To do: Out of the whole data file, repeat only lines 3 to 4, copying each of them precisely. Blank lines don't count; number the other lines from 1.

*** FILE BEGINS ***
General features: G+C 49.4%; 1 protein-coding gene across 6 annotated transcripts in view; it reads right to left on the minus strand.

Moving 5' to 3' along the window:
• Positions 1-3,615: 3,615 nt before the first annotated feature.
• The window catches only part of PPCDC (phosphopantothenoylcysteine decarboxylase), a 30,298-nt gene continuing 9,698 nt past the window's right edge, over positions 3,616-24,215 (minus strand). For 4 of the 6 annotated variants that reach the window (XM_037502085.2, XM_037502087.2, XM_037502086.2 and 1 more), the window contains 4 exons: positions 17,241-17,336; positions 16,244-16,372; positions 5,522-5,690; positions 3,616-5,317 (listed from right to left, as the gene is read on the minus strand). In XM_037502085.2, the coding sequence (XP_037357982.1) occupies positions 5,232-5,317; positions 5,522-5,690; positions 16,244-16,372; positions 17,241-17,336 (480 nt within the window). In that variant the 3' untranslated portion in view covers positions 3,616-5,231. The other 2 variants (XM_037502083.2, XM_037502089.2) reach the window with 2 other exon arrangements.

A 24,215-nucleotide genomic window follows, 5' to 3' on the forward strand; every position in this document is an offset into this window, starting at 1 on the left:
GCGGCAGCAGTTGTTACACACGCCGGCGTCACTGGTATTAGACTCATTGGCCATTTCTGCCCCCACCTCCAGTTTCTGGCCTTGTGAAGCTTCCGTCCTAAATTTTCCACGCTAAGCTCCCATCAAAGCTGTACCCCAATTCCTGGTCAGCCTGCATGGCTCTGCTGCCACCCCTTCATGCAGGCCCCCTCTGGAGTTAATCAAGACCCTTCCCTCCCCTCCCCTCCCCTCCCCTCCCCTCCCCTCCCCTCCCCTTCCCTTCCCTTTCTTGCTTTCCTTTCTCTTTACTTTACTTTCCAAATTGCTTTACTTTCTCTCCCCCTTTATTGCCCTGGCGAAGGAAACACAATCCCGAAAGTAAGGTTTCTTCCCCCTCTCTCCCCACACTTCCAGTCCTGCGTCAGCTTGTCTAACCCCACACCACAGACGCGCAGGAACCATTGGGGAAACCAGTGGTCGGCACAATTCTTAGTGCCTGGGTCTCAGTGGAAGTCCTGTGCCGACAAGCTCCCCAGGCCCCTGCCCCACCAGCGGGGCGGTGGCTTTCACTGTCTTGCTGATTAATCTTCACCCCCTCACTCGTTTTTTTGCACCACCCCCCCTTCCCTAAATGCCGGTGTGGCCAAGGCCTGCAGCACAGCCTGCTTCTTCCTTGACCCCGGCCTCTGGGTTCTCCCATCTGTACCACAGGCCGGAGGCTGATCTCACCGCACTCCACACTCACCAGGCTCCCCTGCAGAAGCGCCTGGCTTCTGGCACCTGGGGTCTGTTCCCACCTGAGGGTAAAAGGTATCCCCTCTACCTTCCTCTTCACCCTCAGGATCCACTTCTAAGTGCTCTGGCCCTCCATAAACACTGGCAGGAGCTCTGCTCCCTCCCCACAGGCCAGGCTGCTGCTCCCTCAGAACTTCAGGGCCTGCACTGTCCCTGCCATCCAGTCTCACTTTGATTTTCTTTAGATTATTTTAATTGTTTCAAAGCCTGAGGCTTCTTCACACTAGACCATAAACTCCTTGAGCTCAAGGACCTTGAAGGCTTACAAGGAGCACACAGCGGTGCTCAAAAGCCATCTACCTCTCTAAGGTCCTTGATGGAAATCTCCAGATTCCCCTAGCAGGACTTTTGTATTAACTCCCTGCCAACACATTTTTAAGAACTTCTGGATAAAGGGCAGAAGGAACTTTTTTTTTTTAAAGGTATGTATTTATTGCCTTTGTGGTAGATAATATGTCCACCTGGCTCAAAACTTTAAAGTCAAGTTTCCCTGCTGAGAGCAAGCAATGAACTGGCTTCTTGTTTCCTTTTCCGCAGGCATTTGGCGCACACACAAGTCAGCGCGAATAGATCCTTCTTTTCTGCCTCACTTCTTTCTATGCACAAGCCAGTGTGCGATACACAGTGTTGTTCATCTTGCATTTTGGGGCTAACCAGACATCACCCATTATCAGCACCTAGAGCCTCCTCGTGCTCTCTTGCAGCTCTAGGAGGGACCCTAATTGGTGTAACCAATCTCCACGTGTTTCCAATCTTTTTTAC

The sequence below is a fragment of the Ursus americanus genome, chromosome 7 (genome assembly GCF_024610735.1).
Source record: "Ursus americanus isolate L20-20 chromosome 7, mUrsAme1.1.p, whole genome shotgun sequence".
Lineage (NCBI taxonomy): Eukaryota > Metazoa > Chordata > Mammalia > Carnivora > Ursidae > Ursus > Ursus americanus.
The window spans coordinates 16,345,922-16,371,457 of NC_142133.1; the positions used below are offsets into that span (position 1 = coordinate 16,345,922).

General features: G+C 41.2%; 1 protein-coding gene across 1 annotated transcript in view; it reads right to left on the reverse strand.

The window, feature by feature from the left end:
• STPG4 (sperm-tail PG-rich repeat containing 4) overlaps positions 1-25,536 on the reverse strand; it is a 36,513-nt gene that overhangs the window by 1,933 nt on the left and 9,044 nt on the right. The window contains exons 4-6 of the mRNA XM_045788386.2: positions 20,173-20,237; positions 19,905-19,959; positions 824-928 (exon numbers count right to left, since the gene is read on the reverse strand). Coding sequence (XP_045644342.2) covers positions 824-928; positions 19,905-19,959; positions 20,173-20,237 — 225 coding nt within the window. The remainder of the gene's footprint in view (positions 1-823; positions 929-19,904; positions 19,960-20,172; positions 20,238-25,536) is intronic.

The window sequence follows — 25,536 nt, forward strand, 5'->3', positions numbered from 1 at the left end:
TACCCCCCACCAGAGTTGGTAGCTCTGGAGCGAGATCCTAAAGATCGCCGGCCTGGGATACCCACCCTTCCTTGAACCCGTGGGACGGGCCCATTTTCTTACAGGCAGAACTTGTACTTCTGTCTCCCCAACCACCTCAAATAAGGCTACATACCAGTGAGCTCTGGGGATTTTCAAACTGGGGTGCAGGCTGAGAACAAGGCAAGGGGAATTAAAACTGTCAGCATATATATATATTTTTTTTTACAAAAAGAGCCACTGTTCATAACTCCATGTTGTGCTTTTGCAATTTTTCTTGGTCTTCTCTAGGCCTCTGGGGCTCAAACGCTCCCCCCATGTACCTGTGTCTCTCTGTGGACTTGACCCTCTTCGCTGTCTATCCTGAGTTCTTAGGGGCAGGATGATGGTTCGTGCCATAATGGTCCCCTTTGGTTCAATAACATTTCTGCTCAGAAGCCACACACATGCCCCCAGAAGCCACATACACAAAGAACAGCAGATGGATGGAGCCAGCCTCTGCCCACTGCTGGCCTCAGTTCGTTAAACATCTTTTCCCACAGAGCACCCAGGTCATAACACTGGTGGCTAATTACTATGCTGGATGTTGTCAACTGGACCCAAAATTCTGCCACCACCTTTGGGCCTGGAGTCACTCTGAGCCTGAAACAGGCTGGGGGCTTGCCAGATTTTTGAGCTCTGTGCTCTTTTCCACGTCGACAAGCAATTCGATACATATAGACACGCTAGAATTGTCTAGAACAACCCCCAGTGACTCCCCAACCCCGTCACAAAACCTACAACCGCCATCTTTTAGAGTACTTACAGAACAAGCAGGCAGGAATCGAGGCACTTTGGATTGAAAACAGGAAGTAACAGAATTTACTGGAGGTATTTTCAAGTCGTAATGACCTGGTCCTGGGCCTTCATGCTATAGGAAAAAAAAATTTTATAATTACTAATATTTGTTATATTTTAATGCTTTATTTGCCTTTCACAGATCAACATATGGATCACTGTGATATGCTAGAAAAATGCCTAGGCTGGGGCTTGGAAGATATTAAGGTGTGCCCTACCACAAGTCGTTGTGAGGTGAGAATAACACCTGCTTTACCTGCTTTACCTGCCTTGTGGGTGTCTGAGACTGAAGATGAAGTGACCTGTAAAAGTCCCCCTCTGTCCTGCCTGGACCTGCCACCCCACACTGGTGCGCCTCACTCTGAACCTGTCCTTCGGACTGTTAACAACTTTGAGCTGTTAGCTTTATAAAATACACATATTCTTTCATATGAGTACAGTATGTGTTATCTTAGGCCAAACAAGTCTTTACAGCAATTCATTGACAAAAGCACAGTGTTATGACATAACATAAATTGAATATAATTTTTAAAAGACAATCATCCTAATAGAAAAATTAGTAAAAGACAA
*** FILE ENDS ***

• Positions 1-3,615: 3,615 nt before the first annotated feature.
• The window catches only part of PPCDC (phosphopantothenoylcysteine decarboxylase), a 30,298-nt gene continuing 9,698 nt past the window's right edge, over positions 3,616-24,215 (minus strand). For 4 of the 6 annotated variants that reach the window (XM_037502085.2, XM_037502087.2, XM_037502086.2 and 1 more), the window contains 4 exons: positions 17,241-17,336; positions 16,244-16,372; positions 5,522-5,690; positions 3,616-5,317 (listed from right to left, as the gene is read on the minus strand). In XM_037502085.2, the coding sequence (XP_037357982.1) occupies positions 5,232-5,317; positions 5,522-5,690; positions 16,244-16,372; positions 17,241-17,336 (480 nt within the window). In that variant the 3' untranslated portion in view covers positions 3,616-5,231. The other 2 variants (XM_037502083.2, XM_037502089.2) reach the window with 2 other exon arrangements.